the amount of lignosulfonate and chromium sulfate being such that the viscosity of said mixture is not substantially different than an aqueous solution containing the same pounds per barrel of said polysaccharide as in said mixture wherein the amount of chromium is less than 4% based on the total weight of the chrome sulfate and liqnosulfonate and wherein said chromium sulfate is at least partially reacted with the lignosulfonate.
18. Method according to claim 17 wherein the amount of chromium is less than 2.5% based on the total weight of chromium sulfate and lignosulfonate.
The use of drilling fluids in drilling oil and other subterranean wells is well known and numerous drilling fluids have been proposed heretofore. A drilling fluid serves a multiplicity of functions. It must have a high enough viscosity to carry the cuttings to the surface and have a low viscosity under the high shear condition at the drill bit to keep power requirements low.
One of the most important functions of a drilling fluid is to seal off the face of the well bore so that the fluid is not lost to the formation being drilled. Ideally this is accomplished by depositing a thin film of the solids in the fluid over the surface of the borehole without any loss of solids to the formation. In other words the drilling fluid solids bridge over the formation pores rather than permanently plugging the pores. Unfortunately most known drilling fluids are damaging fluids in that in effectively sealing off the borehole they permanently plug the formation to a certain extent in the area surrounding the borehole. Consequently when oil is subsequently obtained from the formation the flow thereof is reduced to the extent of the pluggage which occurred by the drilling fluid solids. An ideal drilling fluid, from the standpoint of formation damage would be one which upon flow through a formation or test core in one direction sealed the core almost immediately and upon flow in the other direction or backflow showed no reduction in the original permeability of the core.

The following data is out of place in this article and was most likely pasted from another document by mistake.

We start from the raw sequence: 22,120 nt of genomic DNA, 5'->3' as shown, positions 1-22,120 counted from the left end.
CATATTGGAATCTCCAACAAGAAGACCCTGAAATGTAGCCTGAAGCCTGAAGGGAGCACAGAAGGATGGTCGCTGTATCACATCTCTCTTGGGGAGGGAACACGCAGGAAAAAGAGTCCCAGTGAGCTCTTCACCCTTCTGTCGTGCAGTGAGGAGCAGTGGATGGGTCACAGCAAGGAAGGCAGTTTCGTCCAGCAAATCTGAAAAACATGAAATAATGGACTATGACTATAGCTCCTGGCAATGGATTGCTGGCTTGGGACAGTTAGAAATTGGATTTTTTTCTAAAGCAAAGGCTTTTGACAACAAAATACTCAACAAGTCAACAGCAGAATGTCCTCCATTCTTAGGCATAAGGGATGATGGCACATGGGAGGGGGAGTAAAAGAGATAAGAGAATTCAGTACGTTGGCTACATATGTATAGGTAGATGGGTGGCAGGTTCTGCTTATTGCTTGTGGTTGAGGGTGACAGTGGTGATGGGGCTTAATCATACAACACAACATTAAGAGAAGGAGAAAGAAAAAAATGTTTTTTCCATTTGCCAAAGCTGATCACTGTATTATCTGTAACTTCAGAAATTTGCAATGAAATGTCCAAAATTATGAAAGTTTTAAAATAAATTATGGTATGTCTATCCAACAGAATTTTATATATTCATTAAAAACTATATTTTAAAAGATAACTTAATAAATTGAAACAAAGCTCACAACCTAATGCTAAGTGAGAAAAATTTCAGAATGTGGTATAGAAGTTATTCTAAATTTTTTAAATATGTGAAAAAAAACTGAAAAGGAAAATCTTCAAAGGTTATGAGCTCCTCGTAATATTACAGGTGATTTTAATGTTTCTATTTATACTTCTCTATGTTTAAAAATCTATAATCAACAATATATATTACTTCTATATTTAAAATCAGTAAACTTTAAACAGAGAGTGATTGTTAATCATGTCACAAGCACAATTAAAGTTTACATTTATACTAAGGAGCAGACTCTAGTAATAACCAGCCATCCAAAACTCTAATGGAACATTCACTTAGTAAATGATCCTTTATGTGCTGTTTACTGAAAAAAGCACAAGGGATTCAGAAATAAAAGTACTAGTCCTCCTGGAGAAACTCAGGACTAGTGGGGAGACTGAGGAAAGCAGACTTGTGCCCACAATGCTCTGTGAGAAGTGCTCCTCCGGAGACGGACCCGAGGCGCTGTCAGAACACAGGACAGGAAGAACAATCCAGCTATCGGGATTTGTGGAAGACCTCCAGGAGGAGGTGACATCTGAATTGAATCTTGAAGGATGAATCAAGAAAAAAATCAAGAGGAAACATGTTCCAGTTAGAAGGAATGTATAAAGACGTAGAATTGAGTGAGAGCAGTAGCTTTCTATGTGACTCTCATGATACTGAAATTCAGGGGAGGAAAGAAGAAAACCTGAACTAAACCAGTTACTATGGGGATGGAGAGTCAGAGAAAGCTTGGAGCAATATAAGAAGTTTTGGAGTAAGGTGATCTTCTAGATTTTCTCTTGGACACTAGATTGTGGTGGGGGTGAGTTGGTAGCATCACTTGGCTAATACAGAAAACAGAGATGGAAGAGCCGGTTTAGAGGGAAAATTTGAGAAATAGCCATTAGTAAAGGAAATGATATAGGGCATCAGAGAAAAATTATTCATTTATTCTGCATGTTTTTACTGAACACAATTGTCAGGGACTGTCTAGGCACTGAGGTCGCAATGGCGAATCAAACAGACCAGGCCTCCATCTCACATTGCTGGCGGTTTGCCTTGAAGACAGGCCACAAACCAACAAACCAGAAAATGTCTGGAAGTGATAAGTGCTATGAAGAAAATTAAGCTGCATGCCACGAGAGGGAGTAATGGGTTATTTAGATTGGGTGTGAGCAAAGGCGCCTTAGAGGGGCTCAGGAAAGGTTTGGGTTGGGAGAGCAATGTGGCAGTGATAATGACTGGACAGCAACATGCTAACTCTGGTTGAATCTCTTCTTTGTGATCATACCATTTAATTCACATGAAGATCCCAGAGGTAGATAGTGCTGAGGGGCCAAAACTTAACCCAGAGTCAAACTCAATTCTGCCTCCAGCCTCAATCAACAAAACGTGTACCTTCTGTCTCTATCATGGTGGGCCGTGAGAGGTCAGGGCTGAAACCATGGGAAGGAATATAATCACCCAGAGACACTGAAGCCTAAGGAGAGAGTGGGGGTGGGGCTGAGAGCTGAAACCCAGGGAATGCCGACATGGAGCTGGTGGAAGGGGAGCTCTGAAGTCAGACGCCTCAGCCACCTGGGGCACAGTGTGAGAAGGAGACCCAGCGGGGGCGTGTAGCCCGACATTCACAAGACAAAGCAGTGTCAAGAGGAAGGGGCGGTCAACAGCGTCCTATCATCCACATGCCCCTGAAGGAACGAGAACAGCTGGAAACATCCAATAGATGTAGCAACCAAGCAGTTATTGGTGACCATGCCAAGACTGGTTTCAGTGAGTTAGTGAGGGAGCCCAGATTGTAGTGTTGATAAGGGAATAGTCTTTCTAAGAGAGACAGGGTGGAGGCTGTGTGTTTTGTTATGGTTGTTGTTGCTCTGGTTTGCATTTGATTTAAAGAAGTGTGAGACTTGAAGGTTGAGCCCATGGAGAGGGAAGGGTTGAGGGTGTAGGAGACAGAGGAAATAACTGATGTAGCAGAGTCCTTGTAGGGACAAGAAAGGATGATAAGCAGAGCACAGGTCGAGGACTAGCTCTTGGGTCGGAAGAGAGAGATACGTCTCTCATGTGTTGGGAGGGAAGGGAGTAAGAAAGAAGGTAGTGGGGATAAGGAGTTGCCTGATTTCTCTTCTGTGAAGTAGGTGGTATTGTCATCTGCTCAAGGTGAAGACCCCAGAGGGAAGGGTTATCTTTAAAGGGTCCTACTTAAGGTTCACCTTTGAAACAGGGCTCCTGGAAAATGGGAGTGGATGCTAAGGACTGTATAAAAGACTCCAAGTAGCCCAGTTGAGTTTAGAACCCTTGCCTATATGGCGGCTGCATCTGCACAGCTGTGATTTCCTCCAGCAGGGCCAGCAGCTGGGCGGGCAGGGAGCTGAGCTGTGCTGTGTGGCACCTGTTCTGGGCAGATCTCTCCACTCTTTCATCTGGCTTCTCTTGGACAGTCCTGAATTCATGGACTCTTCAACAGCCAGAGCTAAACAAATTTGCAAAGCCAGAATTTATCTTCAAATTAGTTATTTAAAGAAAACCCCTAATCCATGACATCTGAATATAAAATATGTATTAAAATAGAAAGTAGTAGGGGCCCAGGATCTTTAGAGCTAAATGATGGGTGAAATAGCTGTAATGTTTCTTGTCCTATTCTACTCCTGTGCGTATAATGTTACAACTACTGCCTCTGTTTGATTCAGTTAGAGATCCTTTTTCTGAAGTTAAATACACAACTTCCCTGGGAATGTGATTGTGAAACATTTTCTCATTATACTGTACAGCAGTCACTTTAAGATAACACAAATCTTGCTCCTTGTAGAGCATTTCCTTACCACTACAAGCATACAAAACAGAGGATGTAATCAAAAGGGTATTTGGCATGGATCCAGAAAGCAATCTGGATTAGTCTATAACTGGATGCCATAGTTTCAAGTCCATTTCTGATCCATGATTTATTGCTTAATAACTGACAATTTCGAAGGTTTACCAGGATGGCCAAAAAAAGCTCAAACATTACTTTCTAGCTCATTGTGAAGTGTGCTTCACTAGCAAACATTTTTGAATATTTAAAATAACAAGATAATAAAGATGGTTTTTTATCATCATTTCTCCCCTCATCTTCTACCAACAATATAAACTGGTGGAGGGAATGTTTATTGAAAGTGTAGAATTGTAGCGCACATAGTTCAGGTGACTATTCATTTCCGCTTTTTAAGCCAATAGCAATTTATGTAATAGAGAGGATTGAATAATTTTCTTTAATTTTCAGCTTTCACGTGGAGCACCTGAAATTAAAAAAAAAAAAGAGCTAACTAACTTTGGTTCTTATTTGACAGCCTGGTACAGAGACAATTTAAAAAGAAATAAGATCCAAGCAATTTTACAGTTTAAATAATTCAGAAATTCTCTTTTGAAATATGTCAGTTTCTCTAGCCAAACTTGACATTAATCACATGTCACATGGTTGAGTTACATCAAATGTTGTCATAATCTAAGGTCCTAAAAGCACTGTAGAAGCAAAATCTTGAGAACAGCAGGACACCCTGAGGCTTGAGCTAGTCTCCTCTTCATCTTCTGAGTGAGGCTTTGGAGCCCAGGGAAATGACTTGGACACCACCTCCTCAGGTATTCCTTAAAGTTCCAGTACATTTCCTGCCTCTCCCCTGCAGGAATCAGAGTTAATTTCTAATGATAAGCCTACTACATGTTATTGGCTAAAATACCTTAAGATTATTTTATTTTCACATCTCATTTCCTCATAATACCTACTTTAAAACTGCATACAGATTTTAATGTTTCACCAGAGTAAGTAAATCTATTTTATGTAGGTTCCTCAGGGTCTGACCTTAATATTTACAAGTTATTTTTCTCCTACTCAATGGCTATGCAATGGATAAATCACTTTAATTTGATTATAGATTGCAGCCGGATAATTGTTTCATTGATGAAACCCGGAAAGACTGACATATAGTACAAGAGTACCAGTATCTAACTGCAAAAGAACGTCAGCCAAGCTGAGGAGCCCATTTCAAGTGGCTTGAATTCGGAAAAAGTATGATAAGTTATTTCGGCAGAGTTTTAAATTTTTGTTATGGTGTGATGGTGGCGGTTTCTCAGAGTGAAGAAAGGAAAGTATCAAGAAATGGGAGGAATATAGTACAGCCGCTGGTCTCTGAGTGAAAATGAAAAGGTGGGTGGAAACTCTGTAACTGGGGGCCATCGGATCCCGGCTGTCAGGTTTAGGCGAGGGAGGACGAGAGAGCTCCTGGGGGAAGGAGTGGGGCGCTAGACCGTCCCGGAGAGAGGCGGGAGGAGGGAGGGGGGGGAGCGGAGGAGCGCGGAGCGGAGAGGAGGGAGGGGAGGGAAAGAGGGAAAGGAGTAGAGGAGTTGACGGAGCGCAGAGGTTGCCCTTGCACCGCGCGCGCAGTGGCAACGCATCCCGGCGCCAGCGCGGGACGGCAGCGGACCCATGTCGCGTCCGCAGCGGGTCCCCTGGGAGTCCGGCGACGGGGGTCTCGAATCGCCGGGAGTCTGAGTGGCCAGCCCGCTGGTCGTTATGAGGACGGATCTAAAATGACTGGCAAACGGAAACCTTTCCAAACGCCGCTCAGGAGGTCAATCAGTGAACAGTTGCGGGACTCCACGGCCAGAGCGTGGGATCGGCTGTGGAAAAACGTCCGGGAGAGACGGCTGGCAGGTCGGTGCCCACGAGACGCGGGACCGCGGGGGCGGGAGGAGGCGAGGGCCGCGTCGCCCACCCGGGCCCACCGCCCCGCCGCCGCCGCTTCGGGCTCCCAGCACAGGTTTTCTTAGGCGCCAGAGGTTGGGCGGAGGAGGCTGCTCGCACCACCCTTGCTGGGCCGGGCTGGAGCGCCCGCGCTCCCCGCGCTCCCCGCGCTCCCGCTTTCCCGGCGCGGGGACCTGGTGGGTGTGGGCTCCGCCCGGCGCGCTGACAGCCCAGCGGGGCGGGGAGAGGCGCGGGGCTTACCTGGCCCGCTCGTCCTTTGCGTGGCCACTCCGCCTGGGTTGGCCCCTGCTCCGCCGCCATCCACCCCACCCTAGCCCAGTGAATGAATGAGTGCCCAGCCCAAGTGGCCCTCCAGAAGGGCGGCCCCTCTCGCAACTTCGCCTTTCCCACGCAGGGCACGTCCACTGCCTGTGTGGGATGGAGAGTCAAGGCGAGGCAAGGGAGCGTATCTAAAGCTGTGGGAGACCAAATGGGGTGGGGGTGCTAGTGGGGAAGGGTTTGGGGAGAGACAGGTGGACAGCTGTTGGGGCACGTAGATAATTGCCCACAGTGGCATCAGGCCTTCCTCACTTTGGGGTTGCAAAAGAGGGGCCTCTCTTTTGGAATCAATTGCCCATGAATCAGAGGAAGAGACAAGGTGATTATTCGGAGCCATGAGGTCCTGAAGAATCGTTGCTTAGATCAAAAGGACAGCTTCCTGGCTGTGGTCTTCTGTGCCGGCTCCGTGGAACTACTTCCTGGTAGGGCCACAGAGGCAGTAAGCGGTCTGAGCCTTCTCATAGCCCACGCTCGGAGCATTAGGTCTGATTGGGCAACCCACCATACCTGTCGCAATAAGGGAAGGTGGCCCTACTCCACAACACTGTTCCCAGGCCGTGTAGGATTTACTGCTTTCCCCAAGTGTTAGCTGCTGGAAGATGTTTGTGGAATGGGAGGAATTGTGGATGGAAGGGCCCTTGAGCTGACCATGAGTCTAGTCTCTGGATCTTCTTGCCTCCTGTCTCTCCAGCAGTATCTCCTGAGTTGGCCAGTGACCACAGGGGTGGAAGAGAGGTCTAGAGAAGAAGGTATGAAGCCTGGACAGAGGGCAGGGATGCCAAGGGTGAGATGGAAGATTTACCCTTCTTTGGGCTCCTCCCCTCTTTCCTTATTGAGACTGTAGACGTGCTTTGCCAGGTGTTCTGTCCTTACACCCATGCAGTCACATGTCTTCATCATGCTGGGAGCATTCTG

Various additives and components have been used in drilling fluids of the prior art. Polysaccharides have been used as the basic means of viscosity control because of their desirable thixotropic characteristics. These materials are formed by the action of bacteria of the genus Xanthomonas, preferably Xanthomonas campestris, on carbohydrates such as glucose, fructose, sucrose and the like to produce a heteropolysaccharide. The preparation of polysaccharides useful in drilling fluids is well known and is described in the following U.S. Pat. Nos.:
______________________________________3,000,790 A. R. Jeanes etal Sept. 19, 19613,020,206 J. T. Patton etal Feb. 6, 19623,243,000 J. T. Patton etal Mar. 29, 19663,319,715 C. F. Parks May 16, 19673,699,042 W. C. Browning etal Oct. 17, 1972______________________________________
The use of lignosulfonates in drilling fluids as thinners or dispersants is also well known. They can be prepared by procedures described in Reissue U.S. Pat. No. RE 18,268; INDUSTRIAL AND ENGINEERING CHEMISTRY, Volume 31, No. 11, Nov. 1939, pp. 1331-35 and U.S. Pat. No. 3,699,042.
U.S. Pat. No. 3,699,042 described a drilling fluid in which the polysaccharide component is cross-linked with a complex formed by the reaction of a lignosulfonate and chrome sulfate, the chromium content of the complex being 4-10%. Numerous other patents, e.g. U.S. Pat. No. 3,243,000, also relate to the use of chromium to cross-link the polysaccharide. However, we have found that such fluids tend to permanently plug the formation to a significant extent.
The present invention relates to a multicomponent non-damaging drilling fluid. It contains a polysaccharide, a lignosulfonate, chrome sulfate, a basic metal compound to increase the pH and preferably also calcium carbonate of graded particle size distribution and starch. The fluid is characterized in that the polysaccharide is not cross-linked as in, e.g. U.S. Pat. No. 3,699,042, this result being achieved by controlling the amount of chromium in the composition to less than that required to initiate cross-linking. In a standard permeability test the fluid seals off the core immediately, usually in less than one pore volume, and upon backflushing the core 90% of the initial core permeability is obtained.
The polysaccharide component of the invention is any of those described previously. It can be synthesized in the manner disclosed in the specified references but is available commercially from a variety of sources. The amount used will normally be in the range of about 1/4 to 4 pounds per barrel (ppb) of water. The water used in making up the drilling fluid of the invention will in most cases actually be sodium chloride brine since this is often available in the field but either water or brine is suitable. Various ions such as calcium will also usually be present in the water or brine. Usually the amount of polysaccharide will be 1/4 to 3 ppb and preferably is 1/2 to 3 ppb. One barrel equals 42 gallons.